Collaboration within the green care sector - There is a need for the green care sector umbrella organisations to work together in partnership to promote the sector more widely to policymakers, commissioners and potential service users

Streamlining communications with health and social care commissioners - To ensure clarity, the term "Green Care" should be used to describe the range of activities that fall within the scope of nature-based interventions for individuals with a defined or diagnosed need, with key national organisations using the term to drive its adoption

Distinguish between commissioned interventions for individuals with a defined need (green care) and public health programmes for the general population - The report says there has been some confusion about the difference between a general public health intervention and one that is specifically aimed at treating those with mental ill-health. Distinguishing the two will ensure nature-based service providers use the right language and talk to the right commissioners; i.e. green care providers will target health and social care commissioners (Clinical Commissioning Groups and local authority social services) and more general nature-based programmes will target commissioners of public health (Public Health England and local authority public health departments)

Publish an annual status report - this would provide a comprehensive picture of the scale and nature of green care for mental healthcare in the UK

Register online as care providers - Green care services should register with local online directories of services (or consortia of service providers) and have representation on their local hubs to advertise their services to potential service users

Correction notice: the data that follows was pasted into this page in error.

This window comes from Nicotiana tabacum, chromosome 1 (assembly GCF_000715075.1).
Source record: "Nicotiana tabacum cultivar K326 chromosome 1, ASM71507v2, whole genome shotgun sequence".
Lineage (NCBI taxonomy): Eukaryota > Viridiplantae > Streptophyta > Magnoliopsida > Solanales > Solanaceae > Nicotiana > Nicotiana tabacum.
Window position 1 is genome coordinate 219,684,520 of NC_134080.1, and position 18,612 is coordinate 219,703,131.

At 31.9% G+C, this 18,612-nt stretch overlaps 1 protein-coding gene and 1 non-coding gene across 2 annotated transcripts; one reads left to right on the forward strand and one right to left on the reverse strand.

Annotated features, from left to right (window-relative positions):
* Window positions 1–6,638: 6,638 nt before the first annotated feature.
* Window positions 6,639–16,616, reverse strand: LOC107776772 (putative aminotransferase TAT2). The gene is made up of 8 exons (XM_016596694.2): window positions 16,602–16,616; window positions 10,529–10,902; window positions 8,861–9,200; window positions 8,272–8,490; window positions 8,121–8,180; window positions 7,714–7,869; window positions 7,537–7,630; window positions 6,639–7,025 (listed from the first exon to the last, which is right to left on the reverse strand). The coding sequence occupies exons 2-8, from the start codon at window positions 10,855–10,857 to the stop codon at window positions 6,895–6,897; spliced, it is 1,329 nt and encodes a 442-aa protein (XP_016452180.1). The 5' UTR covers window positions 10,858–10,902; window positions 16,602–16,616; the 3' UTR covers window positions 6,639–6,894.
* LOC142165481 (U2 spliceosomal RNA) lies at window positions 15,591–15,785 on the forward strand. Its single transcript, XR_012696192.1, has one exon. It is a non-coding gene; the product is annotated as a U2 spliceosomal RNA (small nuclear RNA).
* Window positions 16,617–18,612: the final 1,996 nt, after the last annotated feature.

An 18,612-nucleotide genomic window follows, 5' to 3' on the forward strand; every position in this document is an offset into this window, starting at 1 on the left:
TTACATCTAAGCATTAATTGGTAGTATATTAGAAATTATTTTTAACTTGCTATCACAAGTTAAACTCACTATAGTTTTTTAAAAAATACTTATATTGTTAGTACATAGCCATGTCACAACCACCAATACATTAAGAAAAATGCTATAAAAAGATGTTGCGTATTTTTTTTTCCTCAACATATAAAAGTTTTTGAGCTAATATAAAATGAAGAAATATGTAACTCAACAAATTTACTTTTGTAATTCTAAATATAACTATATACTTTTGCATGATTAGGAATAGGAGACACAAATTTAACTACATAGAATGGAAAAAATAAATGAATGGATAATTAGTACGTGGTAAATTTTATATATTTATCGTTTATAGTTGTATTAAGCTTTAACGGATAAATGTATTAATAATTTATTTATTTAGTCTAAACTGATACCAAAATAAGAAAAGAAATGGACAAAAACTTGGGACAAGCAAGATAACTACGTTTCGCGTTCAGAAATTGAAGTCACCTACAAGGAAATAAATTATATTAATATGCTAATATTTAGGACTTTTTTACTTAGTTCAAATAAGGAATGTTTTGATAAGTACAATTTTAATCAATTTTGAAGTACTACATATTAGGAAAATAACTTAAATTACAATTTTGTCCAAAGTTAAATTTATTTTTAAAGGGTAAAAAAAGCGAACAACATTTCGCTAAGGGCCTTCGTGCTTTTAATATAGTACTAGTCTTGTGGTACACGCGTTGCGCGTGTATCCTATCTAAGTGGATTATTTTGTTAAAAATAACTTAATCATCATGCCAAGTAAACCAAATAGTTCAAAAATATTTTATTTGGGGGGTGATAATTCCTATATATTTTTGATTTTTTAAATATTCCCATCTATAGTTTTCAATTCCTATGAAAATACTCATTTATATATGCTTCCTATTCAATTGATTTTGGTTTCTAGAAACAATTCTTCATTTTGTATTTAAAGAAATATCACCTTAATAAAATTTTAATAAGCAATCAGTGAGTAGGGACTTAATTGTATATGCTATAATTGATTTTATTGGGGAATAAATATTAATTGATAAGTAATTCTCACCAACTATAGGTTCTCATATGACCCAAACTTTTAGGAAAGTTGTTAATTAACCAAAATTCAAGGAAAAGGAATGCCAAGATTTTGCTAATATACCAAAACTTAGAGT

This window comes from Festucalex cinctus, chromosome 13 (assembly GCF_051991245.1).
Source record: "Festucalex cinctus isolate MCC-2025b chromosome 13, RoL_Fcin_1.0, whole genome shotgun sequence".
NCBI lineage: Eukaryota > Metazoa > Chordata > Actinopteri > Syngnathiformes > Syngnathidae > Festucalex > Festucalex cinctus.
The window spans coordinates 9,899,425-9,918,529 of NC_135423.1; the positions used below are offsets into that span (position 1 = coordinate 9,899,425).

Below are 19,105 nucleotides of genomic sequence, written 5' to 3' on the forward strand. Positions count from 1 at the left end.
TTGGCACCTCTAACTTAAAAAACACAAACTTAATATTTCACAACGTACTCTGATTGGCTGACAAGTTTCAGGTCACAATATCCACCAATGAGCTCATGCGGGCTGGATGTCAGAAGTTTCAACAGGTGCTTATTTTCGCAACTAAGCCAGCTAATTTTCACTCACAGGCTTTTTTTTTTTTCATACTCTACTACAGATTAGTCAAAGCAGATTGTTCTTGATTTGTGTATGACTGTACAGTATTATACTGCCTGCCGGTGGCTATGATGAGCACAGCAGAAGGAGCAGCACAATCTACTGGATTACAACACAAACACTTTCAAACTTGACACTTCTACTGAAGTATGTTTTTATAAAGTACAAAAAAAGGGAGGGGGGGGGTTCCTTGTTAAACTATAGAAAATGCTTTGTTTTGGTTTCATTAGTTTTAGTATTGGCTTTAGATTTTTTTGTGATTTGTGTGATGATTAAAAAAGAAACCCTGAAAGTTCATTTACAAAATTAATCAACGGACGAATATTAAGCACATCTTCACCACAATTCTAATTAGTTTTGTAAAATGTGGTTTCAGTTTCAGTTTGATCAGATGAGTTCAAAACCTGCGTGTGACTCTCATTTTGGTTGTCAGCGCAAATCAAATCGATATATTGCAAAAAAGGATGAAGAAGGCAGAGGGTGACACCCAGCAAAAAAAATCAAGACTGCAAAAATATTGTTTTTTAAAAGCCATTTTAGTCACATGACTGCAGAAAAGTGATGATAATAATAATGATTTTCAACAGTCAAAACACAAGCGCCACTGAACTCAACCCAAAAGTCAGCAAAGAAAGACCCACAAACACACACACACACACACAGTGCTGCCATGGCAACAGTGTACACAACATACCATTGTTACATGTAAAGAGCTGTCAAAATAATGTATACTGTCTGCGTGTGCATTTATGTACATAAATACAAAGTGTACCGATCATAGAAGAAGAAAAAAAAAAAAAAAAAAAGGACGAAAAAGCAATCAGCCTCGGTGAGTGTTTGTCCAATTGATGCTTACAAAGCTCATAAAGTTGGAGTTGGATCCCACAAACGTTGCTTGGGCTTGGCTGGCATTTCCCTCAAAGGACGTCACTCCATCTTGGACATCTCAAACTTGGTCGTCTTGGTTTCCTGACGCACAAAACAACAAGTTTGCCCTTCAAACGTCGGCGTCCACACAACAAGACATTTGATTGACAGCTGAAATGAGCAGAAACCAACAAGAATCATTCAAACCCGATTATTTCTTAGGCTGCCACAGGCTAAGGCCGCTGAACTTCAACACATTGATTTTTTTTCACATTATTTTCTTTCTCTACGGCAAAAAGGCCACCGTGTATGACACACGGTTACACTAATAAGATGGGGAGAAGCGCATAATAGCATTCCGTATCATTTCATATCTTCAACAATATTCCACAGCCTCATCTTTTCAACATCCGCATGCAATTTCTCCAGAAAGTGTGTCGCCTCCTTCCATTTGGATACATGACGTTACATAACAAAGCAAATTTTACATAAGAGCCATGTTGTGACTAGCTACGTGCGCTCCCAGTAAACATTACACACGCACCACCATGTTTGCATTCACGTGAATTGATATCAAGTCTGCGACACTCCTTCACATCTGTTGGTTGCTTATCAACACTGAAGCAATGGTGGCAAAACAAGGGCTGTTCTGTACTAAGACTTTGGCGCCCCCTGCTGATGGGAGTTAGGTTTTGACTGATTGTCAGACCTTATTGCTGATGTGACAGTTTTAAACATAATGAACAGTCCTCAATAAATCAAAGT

Offer guidance on how to collect evidence - Green care providers should have access to guidance on how to scientifically measure the effectiveness of their service on people's mental health, including cost-benefit measures where possible

Carry out large-scale demonstration trials - this would help test new approaches to scale up delivery

Access large-scale health and social care contracts - the Green Care partnership group can work with members to help facilitate access to these contracts

Natural England has already commissioned Care Farming UK to identify practical models and case studies to increase the scale of green care services. Natural England and the University of Exeter are preparing a series of Health and Environment fact sheets to summarise the most compelling evidence on the impact of the natural environment on a range of health and wellbeing outcomes.

The report identifies the need for greater collaboration and leadership to help enhance the provision of green care services. Plans to launch a Green Care Coalition, involving around 25 organisations from the care farming sector to social and therapeutic horticulture organisations, will help tackle this issue.

Natural England will be working with professionals from across the health and natural environment sectors to address the issues raised in this report at a conference later this year.

Natural England is working with the Centre for Sustainable Healthcare to deliver a number of mental health fellowships so clinical leaders can help to encourage practical changes within the healthcare system.